Near Astoria in Clatsop County, Oregon — The American West (Northwest)
Why are Those Poles in the Water?
Logging has long been an important industry in Clatsop County. This site was crucial to getting the logs to a consumer. Here logs were sorted, bundled and pushed into rafts that were towed to local mills or to ports along the Columbia River to be exported.
Twelve to fourteen 64-foot logs chained end to end made up each side of a sorting pocket called a "boomstick." The broomstick was placed between rows of pilings where it was then filled with bundles of logs. A full broomstick made a log raft.
A raft held about one hundred bundles of logs. Each bundle held 24 to 36 logs depending on log diameter, length and species. A completed raft was 50 fee across and 820 feet long, about the length of three football fields! It took approximately 12 to 13 log rafts to fill an ocean-going ship.
Working with the out-going tide, "log broncs." small one-man boats, pushed bundled logs of hemlock, spruce, alder, fir and cedar into boomsticks. At one time six or seven bronc operators
What appear to be small islands between the pilings were once walkways called "stiff booms." They were built between and around the piling and designed to rise and fall with the tides. Before strapping and bundling, crews walked these stiff booms using pike poles to push loose logs into the broomstick.
A single piling was not strong enough to hold broomsticks during tidal changes, so three to six pilings were cabled together and called "dolphins." When a broomstick was full, a large tugboat towed the completed raft down river. The raft was then tied to a dolphin on the Lewis and Clark River or in Youngs Bay to await its final destination.
Wooden pilings were often damaged during raft towing and needed to be replaced. An expensive permit was needed for each piling driven into the river bottom. Metal tubes, originally used to transport wood chips at pulp mills, were brought in to cover and preserve the wooden pilings already in place. This "recycling" effort helped reduce cost as no permit was needed to cover a pre-existing piling.
When the Lewis and Clark Expedition wintered here, in 1805-96, much of the shoreline of this river was open marsh an forested swamp. The sort yard described on this panel made Netual Landing an industrial site. Since then, businesses; the wood products industry, local school groups, volunteers, and the National Park Service have worked together to make it into a place for both wildlife and people.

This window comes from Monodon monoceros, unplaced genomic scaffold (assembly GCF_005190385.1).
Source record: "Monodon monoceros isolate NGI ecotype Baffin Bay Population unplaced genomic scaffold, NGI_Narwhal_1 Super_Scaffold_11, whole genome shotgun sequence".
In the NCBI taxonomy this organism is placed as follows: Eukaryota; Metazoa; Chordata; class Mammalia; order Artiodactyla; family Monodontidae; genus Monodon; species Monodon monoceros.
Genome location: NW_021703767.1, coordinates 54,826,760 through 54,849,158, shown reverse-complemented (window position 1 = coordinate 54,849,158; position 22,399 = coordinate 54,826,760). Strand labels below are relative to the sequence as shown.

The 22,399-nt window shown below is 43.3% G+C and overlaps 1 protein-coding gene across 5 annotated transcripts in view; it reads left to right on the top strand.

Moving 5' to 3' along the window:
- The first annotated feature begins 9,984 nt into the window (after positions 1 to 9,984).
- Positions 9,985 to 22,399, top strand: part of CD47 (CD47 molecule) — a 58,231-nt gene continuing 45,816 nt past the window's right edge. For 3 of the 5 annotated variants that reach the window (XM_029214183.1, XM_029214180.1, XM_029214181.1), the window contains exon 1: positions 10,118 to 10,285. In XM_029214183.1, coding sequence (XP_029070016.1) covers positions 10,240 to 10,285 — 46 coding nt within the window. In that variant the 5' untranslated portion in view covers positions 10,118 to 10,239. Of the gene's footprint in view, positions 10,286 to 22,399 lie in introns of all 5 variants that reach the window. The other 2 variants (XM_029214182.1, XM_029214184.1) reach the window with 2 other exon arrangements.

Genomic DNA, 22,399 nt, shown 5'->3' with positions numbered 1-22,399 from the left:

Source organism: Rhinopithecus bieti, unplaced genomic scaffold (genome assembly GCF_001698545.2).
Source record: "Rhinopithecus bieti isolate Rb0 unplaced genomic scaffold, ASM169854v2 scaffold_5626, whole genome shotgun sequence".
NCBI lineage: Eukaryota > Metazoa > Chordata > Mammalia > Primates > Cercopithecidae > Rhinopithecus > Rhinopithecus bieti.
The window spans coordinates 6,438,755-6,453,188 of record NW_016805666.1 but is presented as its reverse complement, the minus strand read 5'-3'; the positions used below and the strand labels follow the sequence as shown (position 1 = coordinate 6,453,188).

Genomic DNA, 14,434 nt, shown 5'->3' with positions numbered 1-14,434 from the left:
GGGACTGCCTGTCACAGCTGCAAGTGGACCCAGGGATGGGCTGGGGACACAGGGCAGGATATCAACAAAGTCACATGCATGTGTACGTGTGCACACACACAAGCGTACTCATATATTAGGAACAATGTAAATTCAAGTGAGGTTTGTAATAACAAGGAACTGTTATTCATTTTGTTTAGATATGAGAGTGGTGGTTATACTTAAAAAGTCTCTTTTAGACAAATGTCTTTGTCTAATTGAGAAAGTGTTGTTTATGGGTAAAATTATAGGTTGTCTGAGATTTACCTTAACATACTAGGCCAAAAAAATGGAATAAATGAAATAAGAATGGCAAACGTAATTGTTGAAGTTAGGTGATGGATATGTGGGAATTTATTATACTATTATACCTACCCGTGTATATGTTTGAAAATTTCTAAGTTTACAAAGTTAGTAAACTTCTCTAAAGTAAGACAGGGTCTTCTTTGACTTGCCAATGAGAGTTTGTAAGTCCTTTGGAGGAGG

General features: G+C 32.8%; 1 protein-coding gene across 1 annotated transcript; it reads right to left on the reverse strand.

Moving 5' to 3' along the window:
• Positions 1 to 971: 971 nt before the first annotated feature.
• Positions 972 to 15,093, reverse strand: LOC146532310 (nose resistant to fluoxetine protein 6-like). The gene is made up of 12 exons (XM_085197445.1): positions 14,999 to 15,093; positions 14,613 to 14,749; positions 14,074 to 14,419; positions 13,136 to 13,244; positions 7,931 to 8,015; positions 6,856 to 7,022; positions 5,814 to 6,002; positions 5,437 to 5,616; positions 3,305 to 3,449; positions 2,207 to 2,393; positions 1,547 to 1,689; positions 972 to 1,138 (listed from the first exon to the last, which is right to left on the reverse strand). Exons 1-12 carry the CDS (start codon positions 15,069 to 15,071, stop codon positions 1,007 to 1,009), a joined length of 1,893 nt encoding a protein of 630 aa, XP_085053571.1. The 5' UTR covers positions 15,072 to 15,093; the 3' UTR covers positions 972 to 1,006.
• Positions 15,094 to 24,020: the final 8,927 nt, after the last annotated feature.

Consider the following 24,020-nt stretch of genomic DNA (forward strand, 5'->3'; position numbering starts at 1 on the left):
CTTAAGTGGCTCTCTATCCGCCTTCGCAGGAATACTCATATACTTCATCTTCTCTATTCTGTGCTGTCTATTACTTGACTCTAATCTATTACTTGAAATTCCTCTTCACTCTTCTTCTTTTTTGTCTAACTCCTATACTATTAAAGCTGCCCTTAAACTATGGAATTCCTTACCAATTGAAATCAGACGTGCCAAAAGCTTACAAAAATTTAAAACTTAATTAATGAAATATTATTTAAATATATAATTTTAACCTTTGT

Pileated woodpeckers and purple martins now hunt for food and rest on the old wooden pilings. River otters play around the pilings. Small bones have been found on the stiff booms: probably left by animals using them as a feeding place.
Erected by National Park Service.
Location. 46° 7.951′ N, 123° 52.692′ W. Marker is near Astoria, Oregon, in Clatsop County. Marker can be reached from Fort Clatsop Road near Warrenton-Astoria Highway (Business U.S. 101), on the right when traveling south. Touch for map. Marker is at or near this postal address: 92345 Fort Clatsop Road, Astoria OR 97103, United States of America.
Other nearby markers. At least 8 other markers are within 5 miles of this marker, measured as the crow flies. Traveling the Rivers (a few steps from this marker); Winter at Fort Clatsop (about 600 feet away, measured in a direct line); Sacagawea (about 800 feet away); Fort Clatsop (approx. ¾ mile away); Japanese Bombardment (approx. 3.4 miles away); Astoria Sesquicentennial (approx. 3.7 miles away); Uniontown Curfew Bell (approx. 4.1 miles away); Ghadar Party (approx. 4.2 miles away). Touch for a list and map of all markers in Astoria.
More about this marker. This marker is located in Lewis and Clark National Historic Park.
Categories. • Industry & Commerce • Man-Made Features • Natural Resources •
Credits. This page was last revised on February 7, 2018. This page originally submitted on February 7, 2018, by Barry Swackhamer of San Jose, California. This page has been viewed 46 times since then. Photos: 1, 2. submitted on February 7, 2018, by Barry Swackhamer of San Jose, California.